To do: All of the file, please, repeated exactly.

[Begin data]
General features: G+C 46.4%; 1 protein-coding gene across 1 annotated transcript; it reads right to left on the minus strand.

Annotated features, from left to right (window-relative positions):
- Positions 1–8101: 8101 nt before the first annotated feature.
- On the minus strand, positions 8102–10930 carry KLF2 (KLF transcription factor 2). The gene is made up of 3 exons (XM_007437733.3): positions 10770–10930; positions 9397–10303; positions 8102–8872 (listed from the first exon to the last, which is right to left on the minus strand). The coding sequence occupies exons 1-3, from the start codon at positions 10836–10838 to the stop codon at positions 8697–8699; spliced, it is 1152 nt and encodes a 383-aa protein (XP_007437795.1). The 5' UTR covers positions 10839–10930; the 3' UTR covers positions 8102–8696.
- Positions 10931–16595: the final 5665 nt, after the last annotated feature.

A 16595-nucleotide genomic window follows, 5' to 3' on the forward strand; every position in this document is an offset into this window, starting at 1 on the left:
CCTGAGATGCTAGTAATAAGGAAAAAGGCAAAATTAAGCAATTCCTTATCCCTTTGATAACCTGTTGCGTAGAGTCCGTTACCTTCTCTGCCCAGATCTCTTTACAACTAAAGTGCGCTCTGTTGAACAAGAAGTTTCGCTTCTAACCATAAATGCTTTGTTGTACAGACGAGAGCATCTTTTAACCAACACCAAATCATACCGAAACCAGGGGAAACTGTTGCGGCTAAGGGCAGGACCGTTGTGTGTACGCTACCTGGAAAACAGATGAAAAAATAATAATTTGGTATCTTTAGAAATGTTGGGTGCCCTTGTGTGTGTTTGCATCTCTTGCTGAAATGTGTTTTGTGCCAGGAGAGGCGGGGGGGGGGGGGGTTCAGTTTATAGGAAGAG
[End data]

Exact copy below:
General features: G+C 46.4%; 1 protein-coding gene across 1 annotated transcript; it reads right to left on the minus strand.

Annotated features, from left to right (window-relative positions):
- Positions 1–8101: 8101 nt before the first annotated feature.
- On the minus strand, positions 8102–10930 carry KLF2 (KLF transcription factor 2). The gene is made up of 3 exons (XM_007437733.3): positions 10770–10930; positions 9397–10303; positions 8102–8872 (listed from the first exon to the last, which is right to left on the minus strand). The coding sequence occupies exons 1-3, from the start codon at positions 10836–10838 to the stop codon at positions 8697–8699; spliced, it is 1152 nt and encodes a 383-aa protein (XP_007437795.1). The 5' UTR covers positions 10839–10930; the 3' UTR covers positions 8102–8696.
- Positions 10931–16595: the final 5665 nt, after the last annotated feature.

A 16595-nucleotide genomic window follows, 5' to 3' on the forward strand; every position in this document is an offset into this window, starting at 1 on the left:
CCTGAGATGCTAGTAATAAGGAAAAAGGCAAAATTAAGCAATTCCTTATCCCTTTGATAACCTGTTGCGTAGAGTCCGTTACCTTCTCTGCCCAGATCTCTTTACAACTAAAGTGCGCTCTGTTGAACAAGAAGTTTCGCTTCTAACCATAAATGCTTTGTTGTACAGACGAGAGCATCTTTTAACCAACACCAAATCATACCGAAACCAGGGGAAACTGTTGCGGCTAAGGGCAGGACCGTTGTGTGTACGCTACCTGGAAAACAGATGAAAAAATAATAATTTGGTATCTTTAGAAATGTTGGGTGCCCTTGTGTGTGTTTGCATCTCTTGCTGAAATGTGTTTTGTGCCAGGAGAGGCGGGGGGGGGGGGGGTTCAGTTTATAGGAAGAG